I just received this in the mail from the Israeli Committee Against House Demolitions. Their Director, Jeff Halper, participated in the recent, successful effort of the Free Gaza Movement to break the Israeli siege of Gaza, sending two boats in with supplies and a team of dedicated volunteers. Jeff was trained as an anthropologist, and participated in a panel at the American Anthropological Association meetings last fall, for which I served as a discussant. Please read Halper's very important observations on the trip, and on Israel and its relations with Gaza.
I've also been receiving communications from Fun'Da'Mental's Aki Nawaz, who also participated in the mission, and I'll be posting those soon.
End of an Odyssey
Now, a few days after my release from jail in the wake of my trip to Gaza, I'm posting a few notes to sum things up.
First, the mission of the Free Gaza Movement to break the Israeli siege proved a success beyond all expectations. Our reaching
When we finally arrived in Gaza after a day and a half sail, the welcome we received from 40,000 joyous Gazans was overwhelming and moving. People sought me out in particular, eager it seemed to speak Hebrew with an Israeli after years of closure. The message I received by people of all factions during my three days there was the same: How do we ("we" in the sense of all of us living in their country, not just Palestinians or Israelis) get out of this mess? Where are WE going? The discourse was not even political: what is the solution; one-state, two-state, etc etc. It was just common sense and straightforward, based on the assumption that we will all continue living in the same country and this stupid conflict, with its walls and siege and violence, is bad for everybody. Don't Israelis see that? people would ask me.
(The answer, unfortunately, is "no." To be honest, we Israeli Jews are the problem. The Palestinian years ago accepted our existence in the country as a people and are willing to accept ANY solution -- two states, one state, no state, whatever. It is us who want exclusivity over the "Land of Israel" who cannot conceive of a single country, who cannot accept the national presence of Palestinians (we talk about "Arabs" in our country), and who have eliminated by our settlements even the possibility of the two-state solution in which we take 80% of the land. So it's sad, truly sad, that our "enemies" want peace and co-existence (and tell me that in HEBREW) and we don't. Yeah, we Israeli Jews want "peace," but in the meantime what we have -- almost no attacks, a feeling of security, a "disappeared" Palestinian people, a booming economy, tourism and ever-improving international status -- seems just fine. If "peace" means giving up settlements, land and control, why do it? What's wrong with the status quo? If it's not broken, don't fix it.)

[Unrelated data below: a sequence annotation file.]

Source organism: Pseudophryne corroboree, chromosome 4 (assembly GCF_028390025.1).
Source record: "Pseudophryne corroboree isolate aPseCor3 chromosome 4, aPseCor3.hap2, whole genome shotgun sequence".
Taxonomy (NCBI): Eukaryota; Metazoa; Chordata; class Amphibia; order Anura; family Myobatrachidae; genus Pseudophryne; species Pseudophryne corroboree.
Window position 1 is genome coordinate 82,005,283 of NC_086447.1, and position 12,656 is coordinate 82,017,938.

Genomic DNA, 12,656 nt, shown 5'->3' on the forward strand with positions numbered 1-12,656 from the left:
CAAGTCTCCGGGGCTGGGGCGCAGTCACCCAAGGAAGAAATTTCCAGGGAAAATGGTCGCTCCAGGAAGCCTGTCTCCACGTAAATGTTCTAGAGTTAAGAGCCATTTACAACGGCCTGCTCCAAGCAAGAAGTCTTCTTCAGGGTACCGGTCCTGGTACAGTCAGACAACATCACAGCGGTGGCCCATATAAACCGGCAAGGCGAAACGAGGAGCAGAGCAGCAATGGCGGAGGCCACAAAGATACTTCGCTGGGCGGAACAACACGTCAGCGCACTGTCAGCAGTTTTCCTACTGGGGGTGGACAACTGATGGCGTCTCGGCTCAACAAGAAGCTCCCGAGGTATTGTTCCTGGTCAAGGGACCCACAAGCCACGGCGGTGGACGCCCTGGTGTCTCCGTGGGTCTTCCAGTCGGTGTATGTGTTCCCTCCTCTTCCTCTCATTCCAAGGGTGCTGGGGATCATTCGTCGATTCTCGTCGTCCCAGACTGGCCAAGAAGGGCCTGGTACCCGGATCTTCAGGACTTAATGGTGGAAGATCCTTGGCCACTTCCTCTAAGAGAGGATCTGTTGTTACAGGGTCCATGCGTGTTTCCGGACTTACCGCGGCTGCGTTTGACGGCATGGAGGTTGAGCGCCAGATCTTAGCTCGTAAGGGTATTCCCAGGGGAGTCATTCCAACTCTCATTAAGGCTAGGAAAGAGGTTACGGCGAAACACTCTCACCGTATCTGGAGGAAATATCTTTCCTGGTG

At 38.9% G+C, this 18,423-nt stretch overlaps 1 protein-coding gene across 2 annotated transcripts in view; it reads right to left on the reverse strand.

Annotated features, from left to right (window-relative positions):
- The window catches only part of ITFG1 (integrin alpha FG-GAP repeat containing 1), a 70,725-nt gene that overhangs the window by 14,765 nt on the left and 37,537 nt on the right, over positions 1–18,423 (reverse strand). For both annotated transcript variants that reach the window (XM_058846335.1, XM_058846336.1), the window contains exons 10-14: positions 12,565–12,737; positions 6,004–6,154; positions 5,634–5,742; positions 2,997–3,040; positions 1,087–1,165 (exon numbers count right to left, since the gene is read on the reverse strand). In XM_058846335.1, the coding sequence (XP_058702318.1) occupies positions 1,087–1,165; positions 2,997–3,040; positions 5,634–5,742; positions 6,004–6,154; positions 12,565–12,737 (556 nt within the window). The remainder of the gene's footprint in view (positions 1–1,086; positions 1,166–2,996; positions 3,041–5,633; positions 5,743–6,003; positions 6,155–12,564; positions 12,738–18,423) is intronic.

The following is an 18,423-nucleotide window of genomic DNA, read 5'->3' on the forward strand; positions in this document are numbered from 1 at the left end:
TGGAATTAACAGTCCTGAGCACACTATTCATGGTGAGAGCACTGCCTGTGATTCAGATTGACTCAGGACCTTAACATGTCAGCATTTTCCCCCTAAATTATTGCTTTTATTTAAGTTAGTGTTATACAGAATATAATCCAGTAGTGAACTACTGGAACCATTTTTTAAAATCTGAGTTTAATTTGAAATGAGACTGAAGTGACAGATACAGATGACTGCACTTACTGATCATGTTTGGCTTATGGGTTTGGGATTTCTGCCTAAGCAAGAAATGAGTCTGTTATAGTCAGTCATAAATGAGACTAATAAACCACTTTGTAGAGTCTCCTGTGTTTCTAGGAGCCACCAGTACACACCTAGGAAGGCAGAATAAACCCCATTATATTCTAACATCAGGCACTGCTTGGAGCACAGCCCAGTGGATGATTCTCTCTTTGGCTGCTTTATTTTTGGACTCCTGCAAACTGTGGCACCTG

When I was in
Though the operation was a complete success, the siege will only be genuinely broken if we keep up the movement in and out of Gaza. The boats are scheduled to return in 2-4 weeks and I am now working on getting a boat-load of Israelis.
My only frustration with what was undoubtedly a successful operation was with the fact that Israelis just don't get it - and don't want to get it. The implications of our being the strong party and the fact that the Palestinians are the ones truly seeking peace are too threatening to their hegemony and self-perceived innocence. What I encountered in perhaps a dozen interviews - and what I read about myself and our trip written by "journalists" who never even attempted to speak to me or the others - was a collective image of Gaza, the Palestinians and our interminable conflict which could only be described as fantasy. Rather than enquire about my experiences, motives or views, my interviewers, especially on the mainstream radio, spent their time forcing upon me their slogans and uniformed prejudices, as if giving me a space to explain myself deal a death blow to their tightly-held conceptions.